21 Sep KARA Signs Letter Urging EPA to Withdraw its Draft Herbicide Strategy
Kansas Agribusiness Retailers Association (KARA), in cooperation with the Agricultural Retailers Association and American Soybean Association, has signed a petition urging the United States Environmental Protection Agency to withdraw its draft herbicide strategy no later than 11:59 p.m., on Friday, Oct. 20, 2023.
Due to the technicalities of the petition, KARA CEO Ron Seeber signed on behalf of the association.
The organizations are encouraging others to SIGN THE PETITION.
The EPA previously issued a Draft Herbicide Strategy proposal July 24, 2023. This is part of the EPA’s overall effort to address longstanding litigation related to the protection of endangered species against pesticide products.
KARA, along with its national affiliate associations, have concerns with the agency’s draft herbicide strategy framework. As proposed, it would impose significant new regulatory burdens and uncertainties on nearly every agricultural herbicide user throughout the nation.
Comments to the EPA are due on Oct. 22. Concerningly, these restrictions could be very costly or entirely unworkable for many producers. Examples include:
- Requiring herbicide users to attain “points” by adopting certain runoff reduction practices(reduced tillage, cover crops, vegetative filter strips, contour farming, etc.) to use most herbicides (most herbicides could require 6, 9, or more points to use);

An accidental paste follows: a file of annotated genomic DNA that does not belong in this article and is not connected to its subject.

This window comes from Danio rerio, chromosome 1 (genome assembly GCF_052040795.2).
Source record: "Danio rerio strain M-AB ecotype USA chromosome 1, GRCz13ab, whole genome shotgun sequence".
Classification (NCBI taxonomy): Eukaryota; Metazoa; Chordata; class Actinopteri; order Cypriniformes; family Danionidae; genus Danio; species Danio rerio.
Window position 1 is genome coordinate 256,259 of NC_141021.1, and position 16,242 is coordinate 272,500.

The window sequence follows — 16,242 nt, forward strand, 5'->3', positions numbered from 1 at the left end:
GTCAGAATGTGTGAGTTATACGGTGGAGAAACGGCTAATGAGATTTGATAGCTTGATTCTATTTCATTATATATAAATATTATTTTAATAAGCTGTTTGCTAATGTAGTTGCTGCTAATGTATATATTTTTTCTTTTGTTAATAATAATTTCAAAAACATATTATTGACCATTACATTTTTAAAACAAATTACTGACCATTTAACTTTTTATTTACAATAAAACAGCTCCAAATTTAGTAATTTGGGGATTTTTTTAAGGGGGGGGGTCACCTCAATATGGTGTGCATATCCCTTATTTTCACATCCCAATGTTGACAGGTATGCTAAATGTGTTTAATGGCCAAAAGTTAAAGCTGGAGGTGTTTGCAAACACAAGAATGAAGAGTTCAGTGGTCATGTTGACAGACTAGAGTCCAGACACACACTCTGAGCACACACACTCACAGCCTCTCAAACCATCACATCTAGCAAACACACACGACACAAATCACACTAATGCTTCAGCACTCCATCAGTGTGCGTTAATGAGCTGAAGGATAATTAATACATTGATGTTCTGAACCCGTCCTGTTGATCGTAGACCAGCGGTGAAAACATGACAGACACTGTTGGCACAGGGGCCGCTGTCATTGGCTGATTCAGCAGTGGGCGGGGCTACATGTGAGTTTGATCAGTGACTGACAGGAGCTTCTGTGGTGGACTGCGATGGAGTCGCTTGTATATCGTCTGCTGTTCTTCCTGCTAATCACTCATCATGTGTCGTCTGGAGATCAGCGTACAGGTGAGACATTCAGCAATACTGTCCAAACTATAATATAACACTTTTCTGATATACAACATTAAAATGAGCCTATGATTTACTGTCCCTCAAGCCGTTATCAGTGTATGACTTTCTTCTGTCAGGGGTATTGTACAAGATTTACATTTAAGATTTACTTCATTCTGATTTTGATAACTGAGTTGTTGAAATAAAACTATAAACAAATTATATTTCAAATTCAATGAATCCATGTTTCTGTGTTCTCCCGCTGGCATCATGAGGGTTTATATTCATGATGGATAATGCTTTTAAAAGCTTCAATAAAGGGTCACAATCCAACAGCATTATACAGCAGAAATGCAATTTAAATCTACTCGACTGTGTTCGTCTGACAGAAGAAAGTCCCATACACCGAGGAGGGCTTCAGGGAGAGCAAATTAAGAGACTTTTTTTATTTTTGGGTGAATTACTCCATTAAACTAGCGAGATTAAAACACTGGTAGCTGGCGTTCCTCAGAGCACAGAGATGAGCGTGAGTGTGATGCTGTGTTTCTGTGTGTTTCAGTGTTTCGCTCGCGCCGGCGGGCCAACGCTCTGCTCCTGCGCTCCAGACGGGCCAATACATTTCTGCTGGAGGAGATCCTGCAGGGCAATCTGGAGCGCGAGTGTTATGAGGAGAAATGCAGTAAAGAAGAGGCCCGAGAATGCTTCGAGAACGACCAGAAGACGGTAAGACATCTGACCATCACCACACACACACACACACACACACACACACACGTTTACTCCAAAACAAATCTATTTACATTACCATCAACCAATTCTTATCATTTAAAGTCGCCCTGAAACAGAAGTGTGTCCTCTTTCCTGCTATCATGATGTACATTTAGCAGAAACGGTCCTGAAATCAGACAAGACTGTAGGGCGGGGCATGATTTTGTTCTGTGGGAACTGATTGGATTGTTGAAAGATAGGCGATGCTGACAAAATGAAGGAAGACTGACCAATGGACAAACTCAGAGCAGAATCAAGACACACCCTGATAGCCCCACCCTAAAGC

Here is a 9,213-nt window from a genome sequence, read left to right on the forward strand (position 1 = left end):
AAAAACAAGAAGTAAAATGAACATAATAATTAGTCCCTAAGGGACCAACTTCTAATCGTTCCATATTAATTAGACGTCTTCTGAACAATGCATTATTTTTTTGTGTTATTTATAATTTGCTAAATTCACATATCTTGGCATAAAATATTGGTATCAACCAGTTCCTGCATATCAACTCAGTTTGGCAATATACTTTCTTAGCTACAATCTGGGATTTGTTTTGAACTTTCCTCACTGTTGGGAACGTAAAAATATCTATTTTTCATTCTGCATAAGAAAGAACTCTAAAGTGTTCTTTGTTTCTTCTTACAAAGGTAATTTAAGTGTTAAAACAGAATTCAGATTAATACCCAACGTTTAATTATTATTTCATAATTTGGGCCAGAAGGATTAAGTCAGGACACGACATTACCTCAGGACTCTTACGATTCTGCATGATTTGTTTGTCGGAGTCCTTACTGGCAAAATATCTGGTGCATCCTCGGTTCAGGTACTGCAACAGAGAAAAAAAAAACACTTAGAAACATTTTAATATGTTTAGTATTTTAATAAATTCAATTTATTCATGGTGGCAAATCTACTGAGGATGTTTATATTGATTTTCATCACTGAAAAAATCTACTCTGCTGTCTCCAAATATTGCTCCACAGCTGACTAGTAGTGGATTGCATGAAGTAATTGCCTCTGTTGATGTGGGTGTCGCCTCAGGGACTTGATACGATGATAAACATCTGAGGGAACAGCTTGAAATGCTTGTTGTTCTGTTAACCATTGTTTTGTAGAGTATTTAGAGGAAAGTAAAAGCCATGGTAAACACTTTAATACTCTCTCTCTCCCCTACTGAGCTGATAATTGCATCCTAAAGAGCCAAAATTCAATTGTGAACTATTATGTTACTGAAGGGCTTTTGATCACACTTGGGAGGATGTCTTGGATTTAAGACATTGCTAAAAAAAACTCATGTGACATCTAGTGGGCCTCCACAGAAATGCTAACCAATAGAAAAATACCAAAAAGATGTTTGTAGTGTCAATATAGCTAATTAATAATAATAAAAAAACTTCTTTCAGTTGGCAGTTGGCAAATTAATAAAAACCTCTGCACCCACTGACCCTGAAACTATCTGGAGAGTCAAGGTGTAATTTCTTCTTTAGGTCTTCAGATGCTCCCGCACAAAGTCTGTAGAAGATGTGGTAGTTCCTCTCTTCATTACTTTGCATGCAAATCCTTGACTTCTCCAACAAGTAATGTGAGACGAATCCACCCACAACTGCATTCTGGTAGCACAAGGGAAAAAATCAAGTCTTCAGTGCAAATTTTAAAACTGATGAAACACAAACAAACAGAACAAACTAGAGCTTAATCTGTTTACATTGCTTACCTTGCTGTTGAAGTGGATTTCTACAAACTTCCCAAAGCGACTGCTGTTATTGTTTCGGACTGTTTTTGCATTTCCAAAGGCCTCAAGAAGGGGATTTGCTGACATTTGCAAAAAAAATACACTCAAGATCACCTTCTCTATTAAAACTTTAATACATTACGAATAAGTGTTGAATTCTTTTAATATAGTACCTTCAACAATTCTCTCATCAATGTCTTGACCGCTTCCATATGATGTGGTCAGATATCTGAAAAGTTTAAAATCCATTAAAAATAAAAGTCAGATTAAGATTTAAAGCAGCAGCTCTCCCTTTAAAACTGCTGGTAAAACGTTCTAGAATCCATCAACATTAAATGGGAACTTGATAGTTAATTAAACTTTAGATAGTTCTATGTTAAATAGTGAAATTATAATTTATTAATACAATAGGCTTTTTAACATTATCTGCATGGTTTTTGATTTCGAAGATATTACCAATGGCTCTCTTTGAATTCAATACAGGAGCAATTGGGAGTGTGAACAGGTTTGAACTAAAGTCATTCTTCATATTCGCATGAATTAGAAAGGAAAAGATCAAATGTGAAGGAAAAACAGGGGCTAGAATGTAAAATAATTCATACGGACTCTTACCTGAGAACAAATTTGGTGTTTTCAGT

- Downwind spray drift buffers as great as 500 feet for aerial application or 200 feet for ground application (these distances could be reduced by using coarser spray droplets or other mitigations);
- Runoff mitigation exemptions can apply for applications more than 1,000 feet from terrestrial or aquatic “habitat” (“habitat” definitions are very broad and few areas are likely to qualify for this exemption) or if you are under a field/site specific runoff conservation plan;
If you have subsurface drainage, you cannot comply with runoff reduction practice requirements. All subsurface drainage must be channeled into retention ponds or saturation buffer zones.